Endovascular Treatment of Symptomatic Radiation-Induced Vasculitis of the Left Vertebral and Left Subclavian Arteries

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Friday, 09/05/08 | 11142 reads
Author(s): 

Andrey Espinoza, MD, Glen Tonnesson, MD, Dubravka Starkevic, MD, Manish Varadia, MD

Introduction
Radiation-induced vasculitis (RIV) is a well-documented complication in patients with a history of previous head and neck or mediastinal radiation. Cardiac valves and ostial location lesions of the epicardial coronary arteries are the more common sites of injury.1 However, areas distant to the heart have also been shown to undergo changes after radiation-induced therapy. These areas are not limited to but include the carotid, vertebral and less commonly, the subclavian arteries. Treatment of RIV has included percutaneous intervention, surgical and medical therapy.2 We present a patient with prior mantle and mediastinal radiation who presented with vertebral basilar insufficiency and left arm claudication.

Case Report
A 52-year-old female was found to have an isolated cervical node on routine physical exam and was subsequently diagnosed with non-Hodgkins lymphoma. She underwent successful mantle and mediastinal radiation. Shortly thereafter, she developed anginal symptoms, and further evaluation revealed a critical ostial left main stenosis. Given lack of traditional cardiac risk factors and history of radiation therapy, the diagnosis of coronary-induced fibrosis from RIV was made. The patient underwent coronary artery bypass with a left internal mammary artery (LIMA) conduit to the left anterior descending artery (LAD) and a radial graft to the left circumflex artery. Due to technical issues, the LIMA became atretic and ultimately occluded. Due to unstable anginal symptoms, the patient underwent successful unprotected percutaneous coronary intervention (PCI) of the left main artery.

One year later, the patient complained of intermittent dizziness and left arm claudication. A physical exam revealed a loud bruit over her left subclavian artery (LSCA) and blood pressure discrepancy between upper extremity pressures. An angiography was performed with a presumptive diagnosis of subclavian steal syndrome. The angiography revealed a critical left vertebral artery (LVA) ostial stenosis and a significant LSCA stenosis with a 30 mmHg trans-stenotic gradient after the origin of the LVA 9 (Figure 1). (Please ask author if “LVA 9” is correct). The patient was referred for percutaneous intervention.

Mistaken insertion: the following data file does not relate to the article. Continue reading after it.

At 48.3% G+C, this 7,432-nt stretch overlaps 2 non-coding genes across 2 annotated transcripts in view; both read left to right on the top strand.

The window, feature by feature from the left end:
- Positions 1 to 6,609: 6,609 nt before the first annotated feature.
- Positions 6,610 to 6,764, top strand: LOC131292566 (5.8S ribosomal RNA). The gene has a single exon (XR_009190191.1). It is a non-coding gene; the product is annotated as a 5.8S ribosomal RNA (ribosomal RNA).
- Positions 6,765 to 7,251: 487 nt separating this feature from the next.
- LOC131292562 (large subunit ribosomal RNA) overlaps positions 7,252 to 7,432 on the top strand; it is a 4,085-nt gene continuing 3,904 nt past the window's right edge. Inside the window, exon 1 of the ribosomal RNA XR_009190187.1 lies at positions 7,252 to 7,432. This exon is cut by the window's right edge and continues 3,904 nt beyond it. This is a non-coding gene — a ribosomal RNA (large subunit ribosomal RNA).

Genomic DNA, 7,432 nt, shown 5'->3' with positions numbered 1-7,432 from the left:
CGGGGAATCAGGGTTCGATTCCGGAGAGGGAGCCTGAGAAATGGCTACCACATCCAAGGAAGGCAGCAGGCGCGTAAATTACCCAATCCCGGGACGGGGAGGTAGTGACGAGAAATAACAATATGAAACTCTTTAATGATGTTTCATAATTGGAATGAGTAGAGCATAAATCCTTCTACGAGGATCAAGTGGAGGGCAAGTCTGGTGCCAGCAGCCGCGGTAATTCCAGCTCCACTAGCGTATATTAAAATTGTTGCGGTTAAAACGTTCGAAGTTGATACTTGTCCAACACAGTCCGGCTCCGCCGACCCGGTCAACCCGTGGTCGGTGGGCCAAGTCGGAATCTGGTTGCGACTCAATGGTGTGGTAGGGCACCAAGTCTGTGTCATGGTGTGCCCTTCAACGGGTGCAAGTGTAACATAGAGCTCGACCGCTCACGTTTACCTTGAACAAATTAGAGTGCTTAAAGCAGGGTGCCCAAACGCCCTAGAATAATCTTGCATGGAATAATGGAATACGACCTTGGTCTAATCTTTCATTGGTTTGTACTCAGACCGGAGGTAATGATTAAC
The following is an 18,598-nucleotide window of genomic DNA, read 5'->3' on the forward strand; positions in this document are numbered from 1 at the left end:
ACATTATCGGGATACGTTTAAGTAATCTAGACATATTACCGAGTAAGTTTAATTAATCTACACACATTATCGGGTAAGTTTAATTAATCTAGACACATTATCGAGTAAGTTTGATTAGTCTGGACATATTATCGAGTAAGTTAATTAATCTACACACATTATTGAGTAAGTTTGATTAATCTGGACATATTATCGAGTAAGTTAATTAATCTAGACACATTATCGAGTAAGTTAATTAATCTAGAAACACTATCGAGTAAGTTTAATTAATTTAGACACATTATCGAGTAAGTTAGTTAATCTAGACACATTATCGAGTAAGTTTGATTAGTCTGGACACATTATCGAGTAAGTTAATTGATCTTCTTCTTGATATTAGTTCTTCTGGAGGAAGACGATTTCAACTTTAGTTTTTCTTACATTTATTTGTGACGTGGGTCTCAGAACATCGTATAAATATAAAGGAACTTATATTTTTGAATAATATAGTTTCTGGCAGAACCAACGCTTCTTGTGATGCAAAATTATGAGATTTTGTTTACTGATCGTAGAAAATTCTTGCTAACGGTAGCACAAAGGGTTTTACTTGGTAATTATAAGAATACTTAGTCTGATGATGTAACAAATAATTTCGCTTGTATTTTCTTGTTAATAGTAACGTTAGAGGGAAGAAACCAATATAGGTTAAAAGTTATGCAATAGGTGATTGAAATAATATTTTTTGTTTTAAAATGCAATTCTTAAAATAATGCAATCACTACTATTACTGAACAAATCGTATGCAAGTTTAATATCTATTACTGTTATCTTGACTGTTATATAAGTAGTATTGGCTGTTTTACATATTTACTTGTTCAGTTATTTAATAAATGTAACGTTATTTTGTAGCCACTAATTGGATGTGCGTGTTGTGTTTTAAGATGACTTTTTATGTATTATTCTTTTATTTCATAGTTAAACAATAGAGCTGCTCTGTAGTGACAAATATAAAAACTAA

Procedure
A 6 Fr Shuttle Sheath (Cook, Inc., Bloomington, IN) was used to engage the proximal LSCA. Initially, the LVA was wired with a Filter Wire Ex distal protection device (Boston Scientific Corporation, Maple Grove, MN). Next, a 5 Fr angled taper glide catheter (Terumo Medical Corporation, Somerset, NJ) was placed across the LSCA stenosis over an 0.035” angled glidewire (Terumo). The glidewire was removed and a BMW 0.014” wire (Guidant Corporation, Santa Clara, CA) was advanced into the left axillary artery (Figure 2).

At this time, sequential balloon inflations were performed with a 4 x 30mm Crossail balloon (Guidant Corp.)) in the LVA and a 5 x 20mm Savvy balloon (Cordis Endovascular, Warren, NJ) in the LSCA. Next, V-stenting technique was used to treat the stenoses. A 5 x 15 Herculink stent (Guidant Corp.) was placed into the LVA and a 6 x 18 Herculink was placed into the LSCA. Post dilation of the LVA stent was performed with a 6 x 2 Savvy balloon. Final angiography demonstrated wide patency of both treated arterial segments (Figure 4).
The patient tolerated the procedure well and there were no complications. The patient was discharged the following day on ASA and clopidogrel therapy.

Discussion